2332. Can We Distinguish between Human Parechovirus Type 3 and Enteroviruses Infection in Neonates and Young Infants Based on their Clinical and Laboratory Findings?
Session: Poster Abstract Session: Pediatric Virology
Saturday, October 7, 2017
Room: Poster Hall CD

Background: Human parechovirus type 3 (HPeV3) and enteroviruses (EVs) are the major viral pathogens causing severe diseases in neonates and young infants. Although two infections typically occur in summer, and initial clinical presentations are similar, differences in clinical and laboratory characteristics of HPeV3- and EV- infections are not well described.

Methods: From January 2014 to December 2016, we prospectively obtained serum and/or cerebrospinal fluid (CSF) samples from febrile neonates and young infants < 4 months suspecting sepsis and meningoencephalitis in Niigata, Japan. RNA/DNA were extracted from the samples and viral etiologies including HPeV3, EVs, and/or herpes simplex virus were tested using the real-time PCR, followed by genetic sequencing and typing. The comparison was made between HPeV3- and EVs-infected patients based on their medical records and subsequent questionnaires using appropriate statistical analyses.

Results: In total, we obtained 212 serum and 170 CSF samples from 222 patients. HPeV3 and EVs were detected for 56 (25%) and 43 patients (19%) (Figure), and their median ages were 29 and 24 days (P = 0.58), respectively. HPeV3-infected patients presented with higher median body temperature (38.9 ̊C vs 38.5 ̊C, P < 0.001), heart rates (184/min vs. 161/min, P = 0.002), peripheral coldness (72% vs. 34%, P < 0.001), skin mottling (65% vs. 23%, P < 0.001), and grunting (22% vs. 5%, P = 0.014) than EVs-infected patients. Additionally, systemic inflammatory response syndrome (SIRS) was more frequently observed in HPeV3-infected patients than in EVs-infected patients (82% vs. 58%, P = 0.009). In the laboratory data, median white blood cell count was lower in HPeV3-infected patients than those in EVs-infected patients (5,200/µL vs. 8,900/µL, P < 0.001). The pleocytosis was observed 58% of EVs-infected patients, but none of the HPeV3-infected patients (P < 0.001); however, HPeV3 RNA was frequently detected than EVs in CSF (90% vs 66%, P = 0.012).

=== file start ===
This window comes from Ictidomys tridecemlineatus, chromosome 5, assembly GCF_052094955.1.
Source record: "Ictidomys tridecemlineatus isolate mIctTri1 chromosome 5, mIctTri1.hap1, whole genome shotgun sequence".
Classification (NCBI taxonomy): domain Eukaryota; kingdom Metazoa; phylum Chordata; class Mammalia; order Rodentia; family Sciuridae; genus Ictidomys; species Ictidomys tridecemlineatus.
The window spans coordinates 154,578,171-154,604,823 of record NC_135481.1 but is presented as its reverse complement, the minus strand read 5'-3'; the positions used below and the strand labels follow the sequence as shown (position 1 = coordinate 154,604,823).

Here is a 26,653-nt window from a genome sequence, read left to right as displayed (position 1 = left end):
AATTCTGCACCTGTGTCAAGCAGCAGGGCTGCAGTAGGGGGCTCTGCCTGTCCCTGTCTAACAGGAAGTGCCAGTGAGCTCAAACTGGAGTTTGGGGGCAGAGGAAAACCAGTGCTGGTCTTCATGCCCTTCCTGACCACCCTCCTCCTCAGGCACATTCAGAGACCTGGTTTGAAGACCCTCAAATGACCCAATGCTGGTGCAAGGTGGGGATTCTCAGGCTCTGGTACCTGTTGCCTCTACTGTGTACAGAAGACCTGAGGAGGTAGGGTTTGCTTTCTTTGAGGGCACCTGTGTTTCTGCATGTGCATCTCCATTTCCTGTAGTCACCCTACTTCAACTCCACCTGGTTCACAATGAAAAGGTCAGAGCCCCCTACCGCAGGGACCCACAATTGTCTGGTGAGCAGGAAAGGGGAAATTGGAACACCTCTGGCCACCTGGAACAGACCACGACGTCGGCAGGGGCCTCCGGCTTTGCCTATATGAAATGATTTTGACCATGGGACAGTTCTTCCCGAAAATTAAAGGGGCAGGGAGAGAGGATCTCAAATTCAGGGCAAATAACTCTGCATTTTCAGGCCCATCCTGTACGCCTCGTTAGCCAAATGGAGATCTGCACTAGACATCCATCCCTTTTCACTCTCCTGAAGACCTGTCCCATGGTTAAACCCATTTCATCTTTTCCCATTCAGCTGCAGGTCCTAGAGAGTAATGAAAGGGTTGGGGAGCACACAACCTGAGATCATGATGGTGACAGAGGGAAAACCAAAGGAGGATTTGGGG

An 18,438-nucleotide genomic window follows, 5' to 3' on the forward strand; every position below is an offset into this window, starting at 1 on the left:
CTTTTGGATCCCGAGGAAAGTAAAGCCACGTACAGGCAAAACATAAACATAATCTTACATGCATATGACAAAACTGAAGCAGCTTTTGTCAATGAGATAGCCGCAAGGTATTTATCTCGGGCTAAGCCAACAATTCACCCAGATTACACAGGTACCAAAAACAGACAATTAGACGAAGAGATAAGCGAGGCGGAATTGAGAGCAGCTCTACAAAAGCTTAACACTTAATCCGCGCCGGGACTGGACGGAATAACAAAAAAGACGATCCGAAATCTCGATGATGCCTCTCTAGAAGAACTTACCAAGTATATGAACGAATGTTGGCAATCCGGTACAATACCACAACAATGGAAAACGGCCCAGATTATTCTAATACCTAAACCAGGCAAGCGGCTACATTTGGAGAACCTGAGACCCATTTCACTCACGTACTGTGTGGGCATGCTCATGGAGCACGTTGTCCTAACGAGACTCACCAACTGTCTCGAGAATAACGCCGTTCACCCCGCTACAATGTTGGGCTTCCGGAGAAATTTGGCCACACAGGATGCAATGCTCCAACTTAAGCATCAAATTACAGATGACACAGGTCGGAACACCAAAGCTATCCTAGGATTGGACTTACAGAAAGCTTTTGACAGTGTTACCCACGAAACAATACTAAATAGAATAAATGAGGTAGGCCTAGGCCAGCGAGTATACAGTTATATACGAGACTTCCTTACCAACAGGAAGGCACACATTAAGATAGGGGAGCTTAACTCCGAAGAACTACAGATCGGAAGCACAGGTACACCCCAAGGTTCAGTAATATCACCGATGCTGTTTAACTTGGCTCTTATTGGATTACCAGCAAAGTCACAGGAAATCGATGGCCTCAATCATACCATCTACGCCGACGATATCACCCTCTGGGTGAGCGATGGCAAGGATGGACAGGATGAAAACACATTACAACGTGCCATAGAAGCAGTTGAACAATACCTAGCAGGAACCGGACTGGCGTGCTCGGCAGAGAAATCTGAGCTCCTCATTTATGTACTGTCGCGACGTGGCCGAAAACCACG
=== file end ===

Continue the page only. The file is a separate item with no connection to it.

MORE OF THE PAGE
Conclusion: This study showed that HPeV3-infected neonates and young infants presented more severe clinical manifestations than those infected with EVs. Significant tachycardia, poor peripheral circulation, and fulfilling SIRS criteria at the presentation may be the clues considering HPeV3 infection rather than EVs infection.

epi-curve ver

Ryohei Izumita, MD1, Yuta Aizawa, MD, PhD1, Rie Habuka, MD1, Kanako Watanabe, PhD2, Taketo Otsuka, MD, PhD1 and Akihiko Saitoh, MD, PhD1, (1)Pediatrics, Niigata University Graduate School of Medical and Dental Sciences, Niigata, Japan, (2)Niigata University Graduate School of Medical Technology, Niigata, Japan

Disclosures:

R. Izumita, None

Y. Aizawa, None

R. Habuka, None

K. Watanabe, None

T. Otsuka, None

A. Saitoh, None

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